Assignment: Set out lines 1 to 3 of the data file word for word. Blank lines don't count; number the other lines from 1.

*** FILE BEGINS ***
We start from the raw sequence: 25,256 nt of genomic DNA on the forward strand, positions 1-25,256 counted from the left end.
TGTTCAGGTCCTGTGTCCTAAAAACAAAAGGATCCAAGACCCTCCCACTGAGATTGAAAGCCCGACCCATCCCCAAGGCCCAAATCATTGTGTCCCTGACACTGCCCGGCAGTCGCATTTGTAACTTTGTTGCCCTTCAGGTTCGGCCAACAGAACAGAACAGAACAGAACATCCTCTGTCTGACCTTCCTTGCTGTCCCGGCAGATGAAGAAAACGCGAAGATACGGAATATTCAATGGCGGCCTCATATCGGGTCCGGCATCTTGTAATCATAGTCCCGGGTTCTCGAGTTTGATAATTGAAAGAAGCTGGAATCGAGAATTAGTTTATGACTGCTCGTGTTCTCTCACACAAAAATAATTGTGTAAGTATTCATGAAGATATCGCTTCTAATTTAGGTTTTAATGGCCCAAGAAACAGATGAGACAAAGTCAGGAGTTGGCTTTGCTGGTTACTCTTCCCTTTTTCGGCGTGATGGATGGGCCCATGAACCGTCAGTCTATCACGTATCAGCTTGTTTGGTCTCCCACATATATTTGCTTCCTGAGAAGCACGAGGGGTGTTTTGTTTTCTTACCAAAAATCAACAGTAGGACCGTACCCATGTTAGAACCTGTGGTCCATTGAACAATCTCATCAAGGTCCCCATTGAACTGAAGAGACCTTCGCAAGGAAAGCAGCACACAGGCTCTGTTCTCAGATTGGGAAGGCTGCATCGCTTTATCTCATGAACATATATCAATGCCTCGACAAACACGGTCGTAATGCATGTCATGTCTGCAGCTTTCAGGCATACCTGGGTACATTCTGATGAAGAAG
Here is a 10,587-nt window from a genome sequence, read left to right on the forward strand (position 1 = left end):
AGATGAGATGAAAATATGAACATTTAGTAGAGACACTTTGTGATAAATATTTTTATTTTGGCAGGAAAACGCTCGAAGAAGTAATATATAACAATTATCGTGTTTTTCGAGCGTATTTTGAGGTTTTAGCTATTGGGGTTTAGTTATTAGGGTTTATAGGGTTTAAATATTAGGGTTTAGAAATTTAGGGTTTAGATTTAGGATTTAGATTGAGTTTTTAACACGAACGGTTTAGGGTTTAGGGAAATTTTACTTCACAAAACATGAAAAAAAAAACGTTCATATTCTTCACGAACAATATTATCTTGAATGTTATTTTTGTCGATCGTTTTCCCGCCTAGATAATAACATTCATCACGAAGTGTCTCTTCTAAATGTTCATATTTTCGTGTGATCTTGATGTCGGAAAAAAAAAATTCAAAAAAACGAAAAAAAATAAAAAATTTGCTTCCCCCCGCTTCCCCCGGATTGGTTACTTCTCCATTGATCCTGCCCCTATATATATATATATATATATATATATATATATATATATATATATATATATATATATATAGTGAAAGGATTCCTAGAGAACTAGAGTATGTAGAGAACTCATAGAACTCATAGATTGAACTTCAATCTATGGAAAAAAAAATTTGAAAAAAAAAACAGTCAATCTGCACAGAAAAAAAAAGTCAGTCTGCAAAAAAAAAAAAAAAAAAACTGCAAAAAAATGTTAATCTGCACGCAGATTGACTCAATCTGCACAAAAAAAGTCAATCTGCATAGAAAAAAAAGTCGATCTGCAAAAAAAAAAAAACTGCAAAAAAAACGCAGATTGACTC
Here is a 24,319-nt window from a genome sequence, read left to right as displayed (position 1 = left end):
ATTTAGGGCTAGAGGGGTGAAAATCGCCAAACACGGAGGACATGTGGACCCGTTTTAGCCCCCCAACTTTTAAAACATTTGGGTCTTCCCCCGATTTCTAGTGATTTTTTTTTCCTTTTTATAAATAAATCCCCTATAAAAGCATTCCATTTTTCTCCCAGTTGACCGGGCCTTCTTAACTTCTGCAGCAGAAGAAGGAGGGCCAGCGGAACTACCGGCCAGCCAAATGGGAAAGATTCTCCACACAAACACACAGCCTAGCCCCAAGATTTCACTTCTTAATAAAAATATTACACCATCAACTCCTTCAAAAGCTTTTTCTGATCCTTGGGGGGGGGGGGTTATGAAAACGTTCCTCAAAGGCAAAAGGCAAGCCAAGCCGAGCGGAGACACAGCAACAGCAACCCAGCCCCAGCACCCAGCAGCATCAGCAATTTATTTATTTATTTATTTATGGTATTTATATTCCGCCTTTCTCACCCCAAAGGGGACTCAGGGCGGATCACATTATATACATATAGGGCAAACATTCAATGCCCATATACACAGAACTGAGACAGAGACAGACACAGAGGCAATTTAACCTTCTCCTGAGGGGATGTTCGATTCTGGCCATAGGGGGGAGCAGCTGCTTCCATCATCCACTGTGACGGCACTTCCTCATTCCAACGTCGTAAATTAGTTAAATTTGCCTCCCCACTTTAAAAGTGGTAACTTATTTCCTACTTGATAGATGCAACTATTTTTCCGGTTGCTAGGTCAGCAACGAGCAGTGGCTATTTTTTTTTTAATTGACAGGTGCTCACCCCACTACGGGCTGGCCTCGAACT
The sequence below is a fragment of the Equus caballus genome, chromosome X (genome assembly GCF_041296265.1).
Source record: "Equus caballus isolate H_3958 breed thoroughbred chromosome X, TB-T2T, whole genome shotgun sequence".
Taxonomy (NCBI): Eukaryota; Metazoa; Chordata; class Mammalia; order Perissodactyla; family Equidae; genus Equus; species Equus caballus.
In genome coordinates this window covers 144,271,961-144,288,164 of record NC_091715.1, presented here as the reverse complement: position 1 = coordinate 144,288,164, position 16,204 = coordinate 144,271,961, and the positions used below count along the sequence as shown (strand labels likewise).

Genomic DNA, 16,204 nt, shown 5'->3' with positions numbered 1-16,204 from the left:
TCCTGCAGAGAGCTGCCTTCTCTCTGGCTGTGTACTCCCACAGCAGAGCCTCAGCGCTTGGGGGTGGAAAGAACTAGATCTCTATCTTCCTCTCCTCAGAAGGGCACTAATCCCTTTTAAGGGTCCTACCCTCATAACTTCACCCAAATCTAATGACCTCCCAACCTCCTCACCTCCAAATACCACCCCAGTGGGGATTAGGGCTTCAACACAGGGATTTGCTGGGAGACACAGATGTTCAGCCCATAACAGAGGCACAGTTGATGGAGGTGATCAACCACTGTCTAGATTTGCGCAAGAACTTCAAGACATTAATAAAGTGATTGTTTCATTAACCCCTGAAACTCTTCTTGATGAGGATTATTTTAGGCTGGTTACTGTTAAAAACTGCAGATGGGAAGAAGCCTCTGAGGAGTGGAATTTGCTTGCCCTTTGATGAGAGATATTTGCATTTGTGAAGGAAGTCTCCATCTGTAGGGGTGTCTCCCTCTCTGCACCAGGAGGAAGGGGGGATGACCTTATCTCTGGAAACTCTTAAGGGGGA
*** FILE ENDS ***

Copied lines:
We start from the raw sequence: 25,256 nt of genomic DNA on the forward strand, positions 1-25,256 counted from the left end.
TGTTCAGGTCCTGTGTCCTAAAAACAAAAGGATCCAAGACCCTCCCACTGAGATTGAAAGCCCGACCCATCCCCAAGGCCCAAATCATTGTGTCCCTGACACTGCCCGGCAGTCGCATTTGTAACTTTGTTGCCCTTCAGGTTCGGCCAACAGAACAGAACAGAACAGAACATCCTCTGTCTGACCTTCCTTGCTGTCCCGGCAGATGAAGAAAACGCGAAGATACGGAATATTCAATGGCGGCCTCATATCGGGTCCGGCATCTTGTAATCATAGTCCCGGGTTCTCGAGTTTGATAATTGAAAGAAGCTGGAATCGAGAATTAGTTTATGACTGCTCGTGTTCTCTCACACAAAAATAATTGTGTAAGTATTCATGAAGATATCGCTTCTAATTTAGGTTTTAATGGCCCAAGAAACAGATGAGACAAAGTCAGGAGTTGGCTTTGCTGGTTACTCTTCCCTTTTTCGGCGTGATGGATGGGCCCATGAACCGTCAGTCTATCACGTATCAGCTTGTTTGGTCTCCCACATATATTTGCTTCCTGAGAAGCACGAGGGGTGTTTTGTTTTCTTACCAAAAATCAACAGTAGGACCGTACCCATGTTAGAACCTGTGGTCCATTGAACAATCTCATCAAGGTCCCCATTGAACTGAAGAGACCTTCGCAAGGAAAGCAGCACACAGGCTCTGTTCTCAGATTGGGAAGGCTGCATCGCTTTATCTCATGAACATATATCAATGCCTCGACAAACACGGTCGTAATGCATGTCATGTCTGCAGCTTTCAGGCATACCTGGGTACATTCTGATGAAGAAG
Here is a 10,587-nt window from a genome sequence, read left to right on the forward strand (position 1 = left end):